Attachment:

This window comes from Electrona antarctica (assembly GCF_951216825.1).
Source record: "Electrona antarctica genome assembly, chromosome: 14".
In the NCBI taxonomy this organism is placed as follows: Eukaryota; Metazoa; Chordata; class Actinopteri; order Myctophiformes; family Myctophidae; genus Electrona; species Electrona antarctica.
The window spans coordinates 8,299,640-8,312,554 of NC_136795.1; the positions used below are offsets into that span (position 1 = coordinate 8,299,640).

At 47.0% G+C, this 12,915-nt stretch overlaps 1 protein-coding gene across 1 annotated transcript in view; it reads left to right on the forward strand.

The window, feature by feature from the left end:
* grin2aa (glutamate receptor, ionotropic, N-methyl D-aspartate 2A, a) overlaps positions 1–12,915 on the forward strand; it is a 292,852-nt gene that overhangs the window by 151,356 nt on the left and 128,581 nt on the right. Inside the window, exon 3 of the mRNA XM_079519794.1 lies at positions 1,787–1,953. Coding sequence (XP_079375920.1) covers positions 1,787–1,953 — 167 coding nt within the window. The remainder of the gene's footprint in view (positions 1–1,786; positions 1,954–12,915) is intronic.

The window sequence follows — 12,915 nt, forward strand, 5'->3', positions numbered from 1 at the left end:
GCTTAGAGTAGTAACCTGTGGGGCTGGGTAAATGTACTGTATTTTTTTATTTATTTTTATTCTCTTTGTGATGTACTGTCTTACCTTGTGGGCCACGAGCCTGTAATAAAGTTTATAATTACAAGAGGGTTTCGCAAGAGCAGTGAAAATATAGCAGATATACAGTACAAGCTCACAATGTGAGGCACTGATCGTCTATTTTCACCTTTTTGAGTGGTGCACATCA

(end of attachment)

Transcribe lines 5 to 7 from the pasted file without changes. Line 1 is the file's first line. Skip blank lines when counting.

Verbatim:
At 47.0% G+C, this 12,915-nt stretch overlaps 1 protein-coding gene across 1 annotated transcript in view; it reads left to right on the forward strand.

The window, feature by feature from the left end:
* grin2aa (glutamate receptor, ionotropic, N-methyl D-aspartate 2A, a) overlaps positions 1–12,915 on the forward strand; it is a 292,852-nt gene that overhangs the window by 151,356 nt on the left and 128,581 nt on the right. Inside the window, exon 3 of the mRNA XM_079519794.1 lies at positions 1,787–1,953. Coding sequence (XP_079375920.1) covers positions 1,787–1,953 — 167 coding nt within the window. The remainder of the gene's footprint in view (positions 1–1,786; positions 1,954–12,915) is intronic.